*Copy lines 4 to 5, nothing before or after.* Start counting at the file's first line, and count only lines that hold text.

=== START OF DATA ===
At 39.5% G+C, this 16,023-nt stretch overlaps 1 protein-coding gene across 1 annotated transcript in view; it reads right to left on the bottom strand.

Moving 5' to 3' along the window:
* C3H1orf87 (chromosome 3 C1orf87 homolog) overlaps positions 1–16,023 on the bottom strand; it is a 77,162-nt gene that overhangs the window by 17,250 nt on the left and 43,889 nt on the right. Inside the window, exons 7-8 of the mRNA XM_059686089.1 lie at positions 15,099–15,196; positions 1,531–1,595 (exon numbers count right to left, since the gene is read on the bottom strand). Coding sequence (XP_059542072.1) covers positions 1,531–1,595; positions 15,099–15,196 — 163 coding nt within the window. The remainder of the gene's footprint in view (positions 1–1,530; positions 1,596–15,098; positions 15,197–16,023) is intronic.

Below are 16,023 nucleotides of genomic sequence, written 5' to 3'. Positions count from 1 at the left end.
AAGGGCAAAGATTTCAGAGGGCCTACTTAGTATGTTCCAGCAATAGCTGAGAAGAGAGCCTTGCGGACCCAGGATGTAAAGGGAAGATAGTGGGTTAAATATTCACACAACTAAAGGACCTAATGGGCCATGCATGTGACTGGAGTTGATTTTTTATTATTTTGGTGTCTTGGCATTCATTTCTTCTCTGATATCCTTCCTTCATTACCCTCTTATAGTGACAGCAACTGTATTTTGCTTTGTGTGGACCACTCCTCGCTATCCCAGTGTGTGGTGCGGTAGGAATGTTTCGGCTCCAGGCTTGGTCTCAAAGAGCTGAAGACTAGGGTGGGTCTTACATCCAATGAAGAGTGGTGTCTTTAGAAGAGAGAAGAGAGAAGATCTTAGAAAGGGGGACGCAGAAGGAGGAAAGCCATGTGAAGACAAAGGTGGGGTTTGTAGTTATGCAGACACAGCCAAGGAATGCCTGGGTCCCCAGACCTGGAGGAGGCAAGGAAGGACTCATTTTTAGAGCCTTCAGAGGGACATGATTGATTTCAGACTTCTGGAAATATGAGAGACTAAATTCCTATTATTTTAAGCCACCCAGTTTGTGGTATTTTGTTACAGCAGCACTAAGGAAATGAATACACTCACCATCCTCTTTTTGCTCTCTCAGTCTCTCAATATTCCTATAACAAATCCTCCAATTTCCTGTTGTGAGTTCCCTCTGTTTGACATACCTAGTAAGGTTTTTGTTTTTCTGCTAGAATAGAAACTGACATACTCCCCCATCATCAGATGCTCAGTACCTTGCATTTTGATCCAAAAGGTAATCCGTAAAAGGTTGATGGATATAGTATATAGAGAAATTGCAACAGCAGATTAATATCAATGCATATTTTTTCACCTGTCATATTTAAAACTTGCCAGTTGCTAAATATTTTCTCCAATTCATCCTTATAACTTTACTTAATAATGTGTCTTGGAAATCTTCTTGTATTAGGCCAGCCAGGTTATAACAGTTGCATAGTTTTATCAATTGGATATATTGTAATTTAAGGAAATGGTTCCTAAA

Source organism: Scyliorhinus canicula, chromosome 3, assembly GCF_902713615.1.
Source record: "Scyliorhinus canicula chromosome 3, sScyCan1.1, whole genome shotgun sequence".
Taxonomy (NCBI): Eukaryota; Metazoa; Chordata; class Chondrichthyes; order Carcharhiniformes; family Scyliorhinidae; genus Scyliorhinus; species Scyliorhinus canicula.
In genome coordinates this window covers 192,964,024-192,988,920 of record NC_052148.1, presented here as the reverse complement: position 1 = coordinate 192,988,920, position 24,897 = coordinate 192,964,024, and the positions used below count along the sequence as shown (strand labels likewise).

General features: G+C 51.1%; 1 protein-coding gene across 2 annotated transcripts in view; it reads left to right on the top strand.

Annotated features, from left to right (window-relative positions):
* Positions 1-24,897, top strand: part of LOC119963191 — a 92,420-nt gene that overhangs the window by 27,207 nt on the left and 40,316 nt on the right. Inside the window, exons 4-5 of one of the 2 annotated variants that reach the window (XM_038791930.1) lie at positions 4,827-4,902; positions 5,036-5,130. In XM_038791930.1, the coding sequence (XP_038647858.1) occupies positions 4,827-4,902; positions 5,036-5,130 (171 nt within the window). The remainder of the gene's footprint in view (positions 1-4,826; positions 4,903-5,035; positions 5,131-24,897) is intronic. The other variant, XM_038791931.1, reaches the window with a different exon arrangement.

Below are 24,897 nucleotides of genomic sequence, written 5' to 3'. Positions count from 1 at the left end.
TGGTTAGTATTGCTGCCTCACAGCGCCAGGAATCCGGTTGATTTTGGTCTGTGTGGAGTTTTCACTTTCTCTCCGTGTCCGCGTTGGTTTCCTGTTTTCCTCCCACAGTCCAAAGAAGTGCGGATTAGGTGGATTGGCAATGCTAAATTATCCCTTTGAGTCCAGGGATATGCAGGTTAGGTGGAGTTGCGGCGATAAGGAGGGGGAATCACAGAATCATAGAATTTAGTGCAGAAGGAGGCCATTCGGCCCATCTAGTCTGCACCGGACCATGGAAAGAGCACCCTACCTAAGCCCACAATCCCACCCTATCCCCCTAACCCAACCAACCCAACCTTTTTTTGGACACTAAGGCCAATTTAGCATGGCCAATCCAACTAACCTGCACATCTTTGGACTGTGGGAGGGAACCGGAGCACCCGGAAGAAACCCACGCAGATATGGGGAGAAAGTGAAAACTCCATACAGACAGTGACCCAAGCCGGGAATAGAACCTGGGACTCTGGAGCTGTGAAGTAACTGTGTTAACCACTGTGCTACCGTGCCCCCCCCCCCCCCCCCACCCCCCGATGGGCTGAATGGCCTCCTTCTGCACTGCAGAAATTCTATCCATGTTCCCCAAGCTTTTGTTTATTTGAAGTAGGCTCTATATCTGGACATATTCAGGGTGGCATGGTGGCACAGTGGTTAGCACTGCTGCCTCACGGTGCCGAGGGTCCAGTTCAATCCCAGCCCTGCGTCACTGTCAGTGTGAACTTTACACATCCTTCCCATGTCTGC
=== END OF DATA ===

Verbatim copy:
Below are 16,023 nucleotides of genomic sequence, written 5' to 3'. Positions count from 1 at the left end.
AAGGGCAAAGATTTCAGAGGGCCTACTTAGTATGTTCCAGCAATAGCTGAGAAGAGAGCCTTGCGGACCCAGGATGTAAAGGGAAGATAGTGGGTTAAATATTCACACAACTAAAGGACCTAATGGGCCATGCATGTGACTGGAGTTGATTTTTTATTATTTTGGTGTCTTGGCATTCATTTCTTCTCTGATATCCTTCCTTCATTACCCTCTTATAGTGACAGCAACTGTATTTTGCTTTGTGTGGACCACTCCTCGCTATCCCAGTGTGTGGTGCGGTAGGAATGTTTCGGCTCCAGGCTTGGTCTCAAAGAGCTGAAGACTAGGGTGGGTCTTACATCCAATGAAGAGTGGTGTCTTTAGAAGAGAGAAGAGAGAAGATCTTAGAAAGGGGGACGCAGAAGGAGGAAAGCCATGTGAAGACAAAGGTGGGGTTTGTAGTTATGCAGACACAGCCAAGGAATGCCTGGGTCCCCAGACCTGGAGGAGGCAAGGAAGGACTCATTTTTAGAGCCTTCAGAGGGACATGATTGATTTCAGACTTCTGGAAATATGAGAGACTAAATTCCTATTATTTTAAGCCACCCAGTTTGTGGTATTTTGTTACAGCAGCACTAAGGAAATGAATACACTCACCATCCTCTTTTTGCTCTCTCAGTCTCTCAATATTCCTATAACAAATCCTCCAATTTCCTGTTGTGAGTTCCCTCTGTTTGACATACCTAGTAAGGTTTTTGTTTTTCTGCTAGAATAGAAACTGACATACTCCCCCATCATCAGATGCTCAGTACCTTGCATTTTGATCCAAAAGGTAATCCGTAAAAGGTTGATGGATATAGTATATAGAGAAATTGCAACAGCAGATTAATATCAATGCATATTTTTTCACCTGTCATATTTAAAACTTGCCAGTTGCTAAATATTTTCTCCAATTCATCCTTATAACTTTACTTAATAATGTGTCTTGGAAATCTTCTTGTATTAGGCCAGCCAGGTTATAACAGTTGCATAGTTTTATCAATTGGATATATTGTAATTTAAGGAAATGGTTCCTAAA